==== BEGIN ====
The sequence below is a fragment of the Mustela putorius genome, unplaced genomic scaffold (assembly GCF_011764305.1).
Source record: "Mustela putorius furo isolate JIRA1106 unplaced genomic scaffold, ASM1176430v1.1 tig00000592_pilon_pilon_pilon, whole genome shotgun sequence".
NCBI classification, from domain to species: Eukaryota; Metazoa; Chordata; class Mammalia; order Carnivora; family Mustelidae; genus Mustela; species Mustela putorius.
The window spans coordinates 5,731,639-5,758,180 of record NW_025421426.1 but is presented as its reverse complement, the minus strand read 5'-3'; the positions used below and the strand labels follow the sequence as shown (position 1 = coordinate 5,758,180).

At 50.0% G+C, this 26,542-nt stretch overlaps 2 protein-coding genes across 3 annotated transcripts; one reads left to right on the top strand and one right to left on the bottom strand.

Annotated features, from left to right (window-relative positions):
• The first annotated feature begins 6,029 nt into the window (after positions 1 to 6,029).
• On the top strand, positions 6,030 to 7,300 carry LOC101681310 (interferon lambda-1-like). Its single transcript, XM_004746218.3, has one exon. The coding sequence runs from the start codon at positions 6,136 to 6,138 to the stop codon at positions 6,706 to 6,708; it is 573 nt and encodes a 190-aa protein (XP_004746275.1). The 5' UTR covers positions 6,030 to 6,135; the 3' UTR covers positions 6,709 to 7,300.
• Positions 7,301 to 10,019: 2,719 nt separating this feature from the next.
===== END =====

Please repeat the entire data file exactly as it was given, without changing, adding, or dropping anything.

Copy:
The sequence below is a fragment of the Mustela putorius genome, unplaced genomic scaffold (assembly GCF_011764305.1).
Source record: "Mustela putorius furo isolate JIRA1106 unplaced genomic scaffold, ASM1176430v1.1 tig00000592_pilon_pilon_pilon, whole genome shotgun sequence".
NCBI classification, from domain to species: Eukaryota; Metazoa; Chordata; class Mammalia; order Carnivora; family Mustelidae; genus Mustela; species Mustela putorius.
The window spans coordinates 5,731,639-5,758,180 of record NW_025421426.1 but is presented as its reverse complement, the minus strand read 5'-3'; the positions used below and the strand labels follow the sequence as shown (position 1 = coordinate 5,758,180).

At 50.0% G+C, this 26,542-nt stretch overlaps 2 protein-coding genes across 3 annotated transcripts; one reads left to right on the top strand and one right to left on the bottom strand.

Annotated features, from left to right (window-relative positions):
• The first annotated feature begins 6,029 nt into the window (after positions 1 to 6,029).
• On the top strand, positions 6,030 to 7,300 carry LOC101681310 (interferon lambda-1-like). Its single transcript, XM_004746218.3, has one exon. The coding sequence runs from the start codon at positions 6,136 to 6,138 to the stop codon at positions 6,706 to 6,708; it is 573 nt and encodes a 190-aa protein (XP_004746275.1). The 5' UTR covers positions 6,030 to 6,135; the 3' UTR covers positions 6,709 to 7,300.
• Positions 7,301 to 10,019: 2,719 nt separating this feature from the next.